I have 2 (relatively small) disk images for qemu (raw format) containing different filesystems (say fat and ext4).

I want to put them into an usb stick as two different partitions so that I can plug it in a pc and boot from there.

I could do it with fdisk and dd but that would require root access and manual intervention (this is going to be a frequent activity in the next months.

How can I automate the task? Can I avoid sudo and root access?

Currently the disk images are created during our continuous integration process and do not require root access or manual intervention but I cannot find a way to merge these two disks to satisfy this new requirement.


What I need to automate is not the partition of an actual usb key, but the creation of a raw disk image that can be written into the usb key with a single sudo dd .... The disk image should already contains the partitions filled with the data (preserving permissions).

What I cannot grasp is why I should need root to write a raw disk image.


The simple answer is: no

As long as you have to create those two partitions via a script or similar on the usb stick, you are editing the partition table and create a file system which is something that requires root access.

Given that you already have those partitions with the correct file system and you have the two images from qemu mounted locally (which requires root as well, but have a look at pmount), you can try to copy the files from the images to the partition on the usb stick. As long as you only have normal files and don't care about the user/group they belong to, that should work without root.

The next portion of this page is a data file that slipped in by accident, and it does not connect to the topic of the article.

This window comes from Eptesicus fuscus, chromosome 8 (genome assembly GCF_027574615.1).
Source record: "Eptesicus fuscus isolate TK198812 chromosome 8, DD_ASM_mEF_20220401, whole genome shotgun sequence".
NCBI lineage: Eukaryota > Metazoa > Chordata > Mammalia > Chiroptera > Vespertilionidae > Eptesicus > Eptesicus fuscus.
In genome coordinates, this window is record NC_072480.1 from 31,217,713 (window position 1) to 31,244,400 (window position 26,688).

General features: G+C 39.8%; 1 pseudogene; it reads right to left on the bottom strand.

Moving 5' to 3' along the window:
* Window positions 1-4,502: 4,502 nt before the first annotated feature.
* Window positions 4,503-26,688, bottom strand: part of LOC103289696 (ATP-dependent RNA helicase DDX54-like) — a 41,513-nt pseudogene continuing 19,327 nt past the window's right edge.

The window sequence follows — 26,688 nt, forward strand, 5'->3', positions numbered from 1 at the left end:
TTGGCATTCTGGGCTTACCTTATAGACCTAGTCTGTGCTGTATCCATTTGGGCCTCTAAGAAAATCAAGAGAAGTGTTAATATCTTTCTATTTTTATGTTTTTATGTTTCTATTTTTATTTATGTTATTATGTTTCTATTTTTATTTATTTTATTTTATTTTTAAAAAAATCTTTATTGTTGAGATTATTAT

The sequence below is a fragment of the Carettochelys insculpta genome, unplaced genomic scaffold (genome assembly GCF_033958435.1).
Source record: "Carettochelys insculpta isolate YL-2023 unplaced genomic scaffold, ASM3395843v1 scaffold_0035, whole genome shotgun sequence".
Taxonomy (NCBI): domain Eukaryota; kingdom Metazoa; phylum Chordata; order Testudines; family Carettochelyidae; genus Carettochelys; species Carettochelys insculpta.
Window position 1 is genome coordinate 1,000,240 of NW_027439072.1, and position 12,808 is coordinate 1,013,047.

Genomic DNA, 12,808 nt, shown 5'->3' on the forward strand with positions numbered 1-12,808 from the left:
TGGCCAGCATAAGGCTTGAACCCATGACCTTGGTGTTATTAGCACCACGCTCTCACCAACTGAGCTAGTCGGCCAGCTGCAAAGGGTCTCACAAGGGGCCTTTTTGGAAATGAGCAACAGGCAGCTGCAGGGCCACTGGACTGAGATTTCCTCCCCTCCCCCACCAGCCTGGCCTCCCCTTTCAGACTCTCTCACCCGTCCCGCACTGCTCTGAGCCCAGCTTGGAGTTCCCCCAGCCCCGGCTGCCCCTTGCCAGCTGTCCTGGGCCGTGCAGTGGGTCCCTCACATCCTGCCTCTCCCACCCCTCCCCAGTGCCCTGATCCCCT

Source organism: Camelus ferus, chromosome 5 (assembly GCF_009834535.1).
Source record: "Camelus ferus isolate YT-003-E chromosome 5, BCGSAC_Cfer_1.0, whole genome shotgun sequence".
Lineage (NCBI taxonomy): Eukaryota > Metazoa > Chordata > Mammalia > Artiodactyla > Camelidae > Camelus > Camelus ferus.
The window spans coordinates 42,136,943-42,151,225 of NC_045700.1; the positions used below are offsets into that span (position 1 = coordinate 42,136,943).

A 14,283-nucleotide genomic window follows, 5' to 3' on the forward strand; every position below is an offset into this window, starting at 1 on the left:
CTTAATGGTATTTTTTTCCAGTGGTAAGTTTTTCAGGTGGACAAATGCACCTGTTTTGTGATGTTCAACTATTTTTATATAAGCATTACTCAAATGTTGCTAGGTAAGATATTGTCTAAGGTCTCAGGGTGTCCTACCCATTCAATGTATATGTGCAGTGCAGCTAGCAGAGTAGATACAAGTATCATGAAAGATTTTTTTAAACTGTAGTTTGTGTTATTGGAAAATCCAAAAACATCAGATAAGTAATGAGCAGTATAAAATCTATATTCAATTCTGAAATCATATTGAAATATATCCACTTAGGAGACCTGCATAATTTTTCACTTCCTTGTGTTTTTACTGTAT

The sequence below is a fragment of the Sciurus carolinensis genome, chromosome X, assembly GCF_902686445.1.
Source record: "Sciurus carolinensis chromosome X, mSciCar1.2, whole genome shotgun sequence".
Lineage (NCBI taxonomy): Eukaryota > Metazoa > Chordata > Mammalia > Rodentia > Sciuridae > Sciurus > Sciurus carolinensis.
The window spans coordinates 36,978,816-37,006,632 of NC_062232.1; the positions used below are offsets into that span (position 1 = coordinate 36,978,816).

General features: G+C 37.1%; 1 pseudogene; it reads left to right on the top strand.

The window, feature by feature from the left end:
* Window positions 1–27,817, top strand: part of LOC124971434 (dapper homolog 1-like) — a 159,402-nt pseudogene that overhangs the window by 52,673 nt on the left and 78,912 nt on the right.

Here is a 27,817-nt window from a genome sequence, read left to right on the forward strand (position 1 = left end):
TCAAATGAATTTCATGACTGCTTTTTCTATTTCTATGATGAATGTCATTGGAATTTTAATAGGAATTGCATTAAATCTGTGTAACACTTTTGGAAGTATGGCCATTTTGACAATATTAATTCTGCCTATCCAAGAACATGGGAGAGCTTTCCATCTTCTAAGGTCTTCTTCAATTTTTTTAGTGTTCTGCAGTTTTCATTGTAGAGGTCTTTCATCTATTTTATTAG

• I need to preserve permissions, but the point is that, given I have the permission to write a file (eg the raw image), I do not have to need root to actually write in it. – Giacomo Tesio Apr 8 '16 at 12:34
  • @GiacomoTesio I just tried to touch a file using sudo (root:root) and then copy it using my normal user account. it resulted in (<user>:wireshark). I also tried to use chown later but it told me operation not permitted. So it may not work as you expected – msrd0 Apr 10 '16 at 10:13

You dont need root. You can run "fdisk someimage.hdd" and as long as you have access to that file, you're fine. You can also dd to parts of that file that correspond to partitions, using offset and notrunc parameters to dd.

Specifying the offsets manually is quite more inconvenient compared to using partition devices with dd though. This is where root access can come in handy - you can use the "losetup" command to create loopback block devices for your image and its partitions.

Still, those offset calculations won't vary each time you repeat the exercise if you don't change the partition sizes, so if you figure them out once you can reuse them for the future.

And there is one other way - after you make the image once and have figured out the offsets, you can extract the start of the disk image containing the partition table as a separate file and not need to use fdisk and dd for your future image rebuilds - just concatenate ("cat") the partition table and the two partition images into a disk image. (In some cases you might need to cat also a disk-suffix file after the partitions similar to the disk-prefix file containing the partition table, as there might be a backup partition table at the end of the disk.)

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